Declaring the Eclipse 550 a “mature” design, One Aviation CEO Alan Klapmeier said the next step in the light jet’s development is global expansion. European certification of the twin was completed Nov. 18. Certification work in China is underway.
The Eclipse 500, from which the 550 is derived, is already certified in Europe. Jet Lounge is a new European sales and service partner. Jet Lounge was chosen for its vision of improving the customer experience, something Klapmeier says is critical to the future of aviation. “The airplane is just a piece of the deal. We must help the customer get the most benefit out of the aircraft,” he said. Meanwhile, Klapmeier is “very bullish on China.” One Aviation recently announced that Jinggong General Aviation Co. will be the exclusive distributer for Eclipse in China. Jinggong has ordered 20 aircraft, with deliveries expected to begin in about six months.
In total, One Aviation expects to deliver 14 to 18 Eclipse 550s next year plus an additional dozen SE models, which are original 500s upgraded to the same level as 550s. The SE editions follow the Total Eclipse models, which predecessor company Eclipse Aerospace upgraded over the past few years, but to differing levels of sophistication. The SE models will all be done to the latest 550 standards.
Ascension Air is about to take delivery of a new 550, according to Klapmeier. Ascension Air founder Jamail Larkins said the airplane will be based at its Atlanta headquarters and sold in one-sixth shares for $525,000 each. Ascension currently sells and manages shares of Cirrus airplanes. He sees the Eclipse 550 as a step-up airplane for Ascension customers, who primarily fly themselves. With the jet, customers can get a single-pilot type rating and fly it themselves. However, the monthly management fee of $2,995 includes a safety pilot who will be typed in the airplane, giving pilot owners the option of not bothering to get the type rating. The share price gives an Eclipse owner 50 days a year of access at $620 per flight hour. On typical jet legs, the Eclipse will cost about 60 cents per mile more than a Cirrus, according to Larkins.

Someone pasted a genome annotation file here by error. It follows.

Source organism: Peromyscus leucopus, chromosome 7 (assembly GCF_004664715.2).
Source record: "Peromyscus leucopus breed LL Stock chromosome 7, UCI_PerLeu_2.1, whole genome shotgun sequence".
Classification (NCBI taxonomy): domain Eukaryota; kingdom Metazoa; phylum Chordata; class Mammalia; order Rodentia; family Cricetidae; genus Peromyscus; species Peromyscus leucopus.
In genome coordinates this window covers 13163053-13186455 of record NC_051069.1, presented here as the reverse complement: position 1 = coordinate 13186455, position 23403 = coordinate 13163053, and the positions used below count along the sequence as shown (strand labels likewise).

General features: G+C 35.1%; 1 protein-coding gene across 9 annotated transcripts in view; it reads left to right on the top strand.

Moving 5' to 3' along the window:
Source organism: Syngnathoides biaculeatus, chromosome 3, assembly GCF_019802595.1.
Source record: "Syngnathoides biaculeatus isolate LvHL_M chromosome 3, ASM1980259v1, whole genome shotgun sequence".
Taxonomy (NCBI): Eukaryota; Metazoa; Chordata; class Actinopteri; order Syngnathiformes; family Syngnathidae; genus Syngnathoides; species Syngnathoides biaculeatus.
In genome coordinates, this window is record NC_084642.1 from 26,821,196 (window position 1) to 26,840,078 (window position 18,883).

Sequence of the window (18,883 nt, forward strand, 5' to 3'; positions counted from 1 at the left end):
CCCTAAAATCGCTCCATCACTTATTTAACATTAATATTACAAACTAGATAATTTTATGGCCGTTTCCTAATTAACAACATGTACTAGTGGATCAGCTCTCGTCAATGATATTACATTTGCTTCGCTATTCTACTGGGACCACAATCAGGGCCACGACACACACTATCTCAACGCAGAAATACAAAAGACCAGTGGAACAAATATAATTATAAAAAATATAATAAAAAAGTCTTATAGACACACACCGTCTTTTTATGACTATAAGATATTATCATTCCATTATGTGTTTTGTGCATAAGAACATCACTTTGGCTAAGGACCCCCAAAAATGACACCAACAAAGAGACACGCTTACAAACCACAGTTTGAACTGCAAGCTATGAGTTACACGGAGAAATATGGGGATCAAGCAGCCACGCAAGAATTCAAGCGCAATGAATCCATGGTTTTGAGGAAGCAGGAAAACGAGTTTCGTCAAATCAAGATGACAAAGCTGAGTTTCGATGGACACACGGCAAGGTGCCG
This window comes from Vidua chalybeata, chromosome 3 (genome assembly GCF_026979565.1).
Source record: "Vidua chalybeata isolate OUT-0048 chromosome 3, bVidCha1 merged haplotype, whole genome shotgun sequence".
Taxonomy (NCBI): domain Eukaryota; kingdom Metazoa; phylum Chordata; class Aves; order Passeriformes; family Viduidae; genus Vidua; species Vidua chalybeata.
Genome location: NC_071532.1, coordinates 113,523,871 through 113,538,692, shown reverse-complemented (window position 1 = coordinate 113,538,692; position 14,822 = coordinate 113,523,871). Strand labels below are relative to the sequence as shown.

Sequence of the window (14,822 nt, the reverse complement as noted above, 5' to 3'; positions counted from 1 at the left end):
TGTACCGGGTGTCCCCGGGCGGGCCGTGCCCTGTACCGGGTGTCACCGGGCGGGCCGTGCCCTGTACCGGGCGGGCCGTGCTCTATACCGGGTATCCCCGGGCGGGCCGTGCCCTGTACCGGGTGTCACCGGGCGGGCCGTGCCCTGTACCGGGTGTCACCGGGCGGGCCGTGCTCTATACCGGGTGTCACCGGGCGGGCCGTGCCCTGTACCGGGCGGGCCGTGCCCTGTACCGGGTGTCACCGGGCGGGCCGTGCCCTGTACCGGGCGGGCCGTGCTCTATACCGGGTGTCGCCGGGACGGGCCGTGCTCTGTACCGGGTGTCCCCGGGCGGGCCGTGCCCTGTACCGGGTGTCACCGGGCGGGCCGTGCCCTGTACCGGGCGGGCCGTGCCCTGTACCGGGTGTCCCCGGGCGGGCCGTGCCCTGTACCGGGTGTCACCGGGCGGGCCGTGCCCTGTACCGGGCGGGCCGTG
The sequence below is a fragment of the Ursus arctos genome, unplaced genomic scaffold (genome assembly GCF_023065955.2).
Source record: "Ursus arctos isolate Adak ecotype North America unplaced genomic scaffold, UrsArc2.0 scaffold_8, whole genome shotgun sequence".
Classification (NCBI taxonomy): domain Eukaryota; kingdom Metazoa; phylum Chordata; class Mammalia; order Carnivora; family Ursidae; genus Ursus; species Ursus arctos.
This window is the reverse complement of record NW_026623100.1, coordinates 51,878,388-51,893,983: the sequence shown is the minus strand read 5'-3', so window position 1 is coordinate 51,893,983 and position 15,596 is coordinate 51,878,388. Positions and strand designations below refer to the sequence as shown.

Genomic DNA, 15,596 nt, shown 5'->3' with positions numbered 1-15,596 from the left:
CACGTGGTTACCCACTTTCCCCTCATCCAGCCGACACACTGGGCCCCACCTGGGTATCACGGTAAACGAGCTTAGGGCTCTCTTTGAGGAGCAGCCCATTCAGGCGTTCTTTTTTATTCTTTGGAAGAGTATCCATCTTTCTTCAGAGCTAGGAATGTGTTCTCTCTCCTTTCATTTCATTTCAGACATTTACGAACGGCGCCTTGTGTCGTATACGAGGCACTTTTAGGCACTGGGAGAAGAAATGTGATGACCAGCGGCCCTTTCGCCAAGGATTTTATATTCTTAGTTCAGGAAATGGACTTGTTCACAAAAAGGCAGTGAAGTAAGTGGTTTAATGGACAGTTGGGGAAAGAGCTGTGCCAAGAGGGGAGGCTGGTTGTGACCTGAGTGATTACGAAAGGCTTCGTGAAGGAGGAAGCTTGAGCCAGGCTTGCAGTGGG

One Aviation was formed earlier this year when Eclipse Aerospace and Kestrel Aircraft merged. Klapmeier, the founder of Kestrel, became the head of the new company. Progress on the Eclipse has continued while Klapmeier continues to seek funding to move forward on the Kestrel single-engine turboprop. Klapmeier said the production Kestrel is unlikely to have a Honeywell engine on it. Kestrel and Honeywell announced with great fanfare at EAA AirVenture 2011 that the Honeywell TPE331-14GR would power the airplane, supplanting the Pratt & Whitney PT-6 on the proof-of-concept airplane. Now, however, Klapmeier is dissatisfied with the Honeywell relationship, although he refused to provide details for publication. Honeywell chose not to respond to Klapmeier's comment.
Klapmeier noted the company’s good relationship with Pratt & Whitney. The Pratt & Whitney PW600 turbofan powers the Eclipse 550. With that, he suggested a PT-6 might find its way back onto the Kestrel.